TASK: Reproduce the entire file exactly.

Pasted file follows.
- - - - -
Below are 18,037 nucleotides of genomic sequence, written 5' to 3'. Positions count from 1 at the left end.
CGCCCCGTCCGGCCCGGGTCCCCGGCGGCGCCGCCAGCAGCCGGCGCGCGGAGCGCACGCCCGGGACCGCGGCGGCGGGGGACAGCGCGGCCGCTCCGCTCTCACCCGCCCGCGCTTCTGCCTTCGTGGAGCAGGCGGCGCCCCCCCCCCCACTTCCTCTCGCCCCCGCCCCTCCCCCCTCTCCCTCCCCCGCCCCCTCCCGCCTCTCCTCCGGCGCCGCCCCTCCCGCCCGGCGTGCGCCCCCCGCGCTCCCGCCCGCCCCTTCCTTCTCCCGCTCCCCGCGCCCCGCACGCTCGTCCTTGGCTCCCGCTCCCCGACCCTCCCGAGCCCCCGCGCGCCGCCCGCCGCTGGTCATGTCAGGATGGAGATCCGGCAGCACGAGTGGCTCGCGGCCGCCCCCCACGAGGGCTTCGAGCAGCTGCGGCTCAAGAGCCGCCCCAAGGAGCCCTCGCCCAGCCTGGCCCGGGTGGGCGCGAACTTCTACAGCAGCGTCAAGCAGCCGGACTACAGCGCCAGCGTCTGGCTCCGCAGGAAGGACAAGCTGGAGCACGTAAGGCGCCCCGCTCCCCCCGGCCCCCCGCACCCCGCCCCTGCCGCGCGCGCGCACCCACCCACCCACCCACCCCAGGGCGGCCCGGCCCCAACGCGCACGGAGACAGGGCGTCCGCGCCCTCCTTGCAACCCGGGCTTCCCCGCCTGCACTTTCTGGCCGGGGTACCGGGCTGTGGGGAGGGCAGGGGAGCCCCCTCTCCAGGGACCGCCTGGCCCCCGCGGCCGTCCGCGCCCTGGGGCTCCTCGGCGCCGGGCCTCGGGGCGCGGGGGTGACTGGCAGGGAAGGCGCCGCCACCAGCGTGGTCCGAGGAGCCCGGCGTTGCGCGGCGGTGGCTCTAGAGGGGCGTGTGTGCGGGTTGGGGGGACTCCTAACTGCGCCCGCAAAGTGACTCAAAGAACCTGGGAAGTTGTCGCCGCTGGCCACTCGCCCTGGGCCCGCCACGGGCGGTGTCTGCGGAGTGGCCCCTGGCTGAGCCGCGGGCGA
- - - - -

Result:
Below are 18,037 nucleotides of genomic sequence, written 5' to 3'. Positions count from 1 at the left end.
CGCCCCGTCCGGCCCGGGTCCCCGGCGGCGCCGCCAGCAGCCGGCGCGCGGAGCGCACGCCCGGGACCGCGGCGGCGGGGGACAGCGCGGCCGCTCCGCTCTCACCCGCCCGCGCTTCTGCCTTCGTGGAGCAGGCGGCGCCCCCCCCCCCACTTCCTCTCGCCCCCGCCCCTCCCCCCTCTCCCTCCCCCGCCCCCTCCCGCCTCTCCTCCGGCGCCGCCCCTCCCGCCCGGCGTGCGCCCCCCGCGCTCCCGCCCGCCCCTTCCTTCTCCCGCTCCCCGCGCCCCGCACGCTCGTCCTTGGCTCCCGCTCCCCGACCCTCCCGAGCCCCCGCGCGCCGCCCGCCGCTGGTCATGTCAGGATGGAGATCCGGCAGCACGAGTGGCTCGCGGCCGCCCCCCACGAGGGCTTCGAGCAGCTGCGGCTCAAGAGCCGCCCCAAGGAGCCCTCGCCCAGCCTGGCCCGGGTGGGCGCGAACTTCTACAGCAGCGTCAAGCAGCCGGACTACAGCGCCAGCGTCTGGCTCCGCAGGAAGGACAAGCTGGAGCACGTAAGGCGCCCCGCTCCCCCCGGCCCCCCGCACCCCGCCCCTGCCGCGCGCGCGCACCCACCCACCCACCCACCCCAGGGCGGCCCGGCCCCAACGCGCACGGAGACAGGGCGTCCGCGCCCTCCTTGCAACCCGGGCTTCCCCGCCTGCACTTTCTGGCCGGGGTACCGGGCTGTGGGGAGGGCAGGGGAGCCCCCTCTCCAGGGACCGCCTGGCCCCCGCGGCCGTCCGCGCCCTGGGGCTCCTCGGCGCCGGGCCTCGGGGCGCGGGGGTGACTGGCAGGGAAGGCGCCGCCACCAGCGTGGTCCGAGGAGCCCGGCGTTGCGCGGCGGTGGCTCTAGAGGGGCGTGTGTGCGGGTTGGGGGGACTCCTAACTGCGCCCGCAAAGTGACTCAAAGAACCTGGGAAGTTGTCGCCGCTGGCCACTCGCCCTGGGCCCGCCACGGGCGGTGTCTGCGGAGTGGCCCCTGGCTGAGCCGCGGGCGA